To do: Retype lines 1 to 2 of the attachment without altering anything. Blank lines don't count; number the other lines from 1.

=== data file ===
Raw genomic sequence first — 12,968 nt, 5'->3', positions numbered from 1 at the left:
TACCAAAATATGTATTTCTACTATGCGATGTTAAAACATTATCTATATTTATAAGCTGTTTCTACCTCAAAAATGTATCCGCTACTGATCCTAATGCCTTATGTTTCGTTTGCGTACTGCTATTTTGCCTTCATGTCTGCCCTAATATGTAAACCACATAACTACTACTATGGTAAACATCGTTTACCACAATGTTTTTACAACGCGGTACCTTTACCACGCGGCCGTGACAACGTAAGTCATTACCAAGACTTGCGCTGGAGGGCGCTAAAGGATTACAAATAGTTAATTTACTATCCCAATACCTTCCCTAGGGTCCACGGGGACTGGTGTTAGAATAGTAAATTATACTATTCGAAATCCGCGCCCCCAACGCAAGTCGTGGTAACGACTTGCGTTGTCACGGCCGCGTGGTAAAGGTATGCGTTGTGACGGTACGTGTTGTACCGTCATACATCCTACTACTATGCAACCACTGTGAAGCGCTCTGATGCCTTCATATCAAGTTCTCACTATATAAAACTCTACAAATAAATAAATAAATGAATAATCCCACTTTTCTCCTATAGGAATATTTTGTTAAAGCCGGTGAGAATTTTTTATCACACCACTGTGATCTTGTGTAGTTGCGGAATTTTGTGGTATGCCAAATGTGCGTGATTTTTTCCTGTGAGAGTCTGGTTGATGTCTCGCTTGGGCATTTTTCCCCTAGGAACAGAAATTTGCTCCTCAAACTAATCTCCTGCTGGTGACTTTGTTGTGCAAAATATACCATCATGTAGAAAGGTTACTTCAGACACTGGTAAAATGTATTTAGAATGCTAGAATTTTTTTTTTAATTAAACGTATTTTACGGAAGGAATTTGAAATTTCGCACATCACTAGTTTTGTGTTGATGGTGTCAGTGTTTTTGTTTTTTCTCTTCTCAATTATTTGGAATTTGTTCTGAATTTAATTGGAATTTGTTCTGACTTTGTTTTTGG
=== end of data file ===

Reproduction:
Raw genomic sequence first — 12,968 nt, 5'->3', positions numbered from 1 at the left:
TACCAAAATATGTATTTCTACTATGCGATGTTAAAACATTATCTATATTTATAAGCTGTTTCTACCTCAAAAATGTATCCGCTACTGATCCTAATGCCTTATGTTTCGTTTGCGTACTGCTATTTTGCCTTCATGTCTGCCCTAATATGTAAACCACATAACTACTACTATGGTAAACATCGTTTACCACAATGTTTTTACAACGCGGTACCTTTACCACGCGGCCGTGACAACGTAAGTCATTACCAAGACTTGCGCTGGAGGGCGCTAAAGGATTACAAATAGTTAATTTACTATCCCAATACCTTCCCTAGGGTCCACGGGGACTGGTGTTAGAATAGTAAATTATACTATTCGAAATCCGCGCCCCCAACGCAAGTCGTGGTAACGACTTGCGTTGTCACGGCCGCGTGGTAAAGGTATGCGTTGTGACGGTACGTGTTGTACCGTCATACATCCTACTACTATGCAACCACTGTGAAGCGCTCTGATGCCTTCATATCAAGTTCTCACTATATAAAACTCTACAAATAAATAAATAAATGAATAATCCCACTTTTCTCCTATAGGAATATTTTGTTAAAGCCGGTGAGAATTTTTTATCACACCACTGTGATCTTGTGTAGTTGCGGAATTTTGTGGTATGCCAAATGTGCGTGATTTTTTCCTGTGAGAGTCTGGTTGATGTCTCGCTTGGGCATTTTTCCCCTAGGAACAGAAATTTGCTCCTCAAACTAATCTCCTGCTGGTGACTTTGTTGTGCAAAATATACCATCATGTAGAAAGGTTACTTCAGACACTGGTAAAATGTATTTAGAATGCTAGAATTTTTTTTTTAATTAAACGTATTTTACGGAAGGAATTTGAAATTTCGCACATCACTAGTTTTGTGTTGATGGTGTCAGTGTTTTTGTTTTTTCTCTTCTCAATTATTTGGAATTTGTTCTGAATTTAATTGGAATTTGTTCTGACTTTGTTTTTGG